Cost of outside consultants and higher production costs. The costs of bringing in outside expert consultants are high for big and small companies. Costs include not only those to resolve the immediate issues, but additional costs to have the appropriate proactive controls to avoid recurrence at all company facilities. Some companies may not have sufficient means to bear this cost. Although absolutely necessary for a long-term recovery and future profitability, hiring external experts impacts day-to-day work, output, efficiency, and morale. Personnel, equipment, and other resources need to be set aside and dedicated to the needs of the outside experts that may impact output and efficiency of the employees. Rebuilding proactive culture that avoids future problems and attends to moral and morale problems may be quite expensive and time consuming. This endeavor may also include consultants' expertise to build systems, troubleshooting emerging problems, and implement new technologies. The time taken and the cost of reactive remediation are several times more expensive than a proactive culture that avoids future problems (2). Due to specific goals, external experts may initiate different work orders or tasks and thus establish a significantly different work culture that may exert additional pressure and impact the productivity of the employees while the needed positive transformation gradually occurs. A great deal of employees' time is invested in the extra workload generated, which will impact their assigned tasks and goals. Thus, the employees' burnout rate escalates, and output is further compromised. Some of these are reflected as increased number of mistakes, lack of ownership, loss of initiative, and decreased interest in innovation to sustain business needs.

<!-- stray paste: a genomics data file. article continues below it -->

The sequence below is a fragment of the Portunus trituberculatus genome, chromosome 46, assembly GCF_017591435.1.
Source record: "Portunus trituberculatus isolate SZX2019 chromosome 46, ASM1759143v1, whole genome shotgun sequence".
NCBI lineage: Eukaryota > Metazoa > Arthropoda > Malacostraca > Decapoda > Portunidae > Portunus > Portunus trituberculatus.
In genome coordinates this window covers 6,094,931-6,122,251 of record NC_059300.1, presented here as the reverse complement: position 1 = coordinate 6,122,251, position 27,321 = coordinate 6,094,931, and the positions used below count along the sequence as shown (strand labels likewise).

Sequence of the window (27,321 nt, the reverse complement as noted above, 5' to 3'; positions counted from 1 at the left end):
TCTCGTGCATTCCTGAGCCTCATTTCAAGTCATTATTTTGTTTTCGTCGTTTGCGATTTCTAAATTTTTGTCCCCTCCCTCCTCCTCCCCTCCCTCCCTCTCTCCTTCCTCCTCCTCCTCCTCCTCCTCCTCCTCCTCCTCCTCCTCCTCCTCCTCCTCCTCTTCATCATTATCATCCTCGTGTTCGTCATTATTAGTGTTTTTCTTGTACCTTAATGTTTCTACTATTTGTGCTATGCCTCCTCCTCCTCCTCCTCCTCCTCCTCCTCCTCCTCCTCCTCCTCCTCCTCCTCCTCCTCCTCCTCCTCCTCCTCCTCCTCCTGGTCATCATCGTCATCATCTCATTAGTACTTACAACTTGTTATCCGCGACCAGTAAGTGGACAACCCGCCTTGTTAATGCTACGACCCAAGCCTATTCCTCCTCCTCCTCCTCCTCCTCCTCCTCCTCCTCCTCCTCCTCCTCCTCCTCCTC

Higher production costs appear to be an inevitable result of recovery from regulatory and product issues. A drug manufacturer must be aware that each company must have proactive programs that may lead to additional production costs (3, 4). Thus, seemingly innocuous differences in an ingredient, active or inactive, may have a crucial effect on product quality and, therefore, result in higher production costs. For example, a small difference in the grade of petrolatum and even a different supplier with the same grade and specifications in a semisolid product may significantly change the product's appearance and long-term stability. A slight change in the particle size distribution of an ingredient may significantly affect product's quality and bioavailability.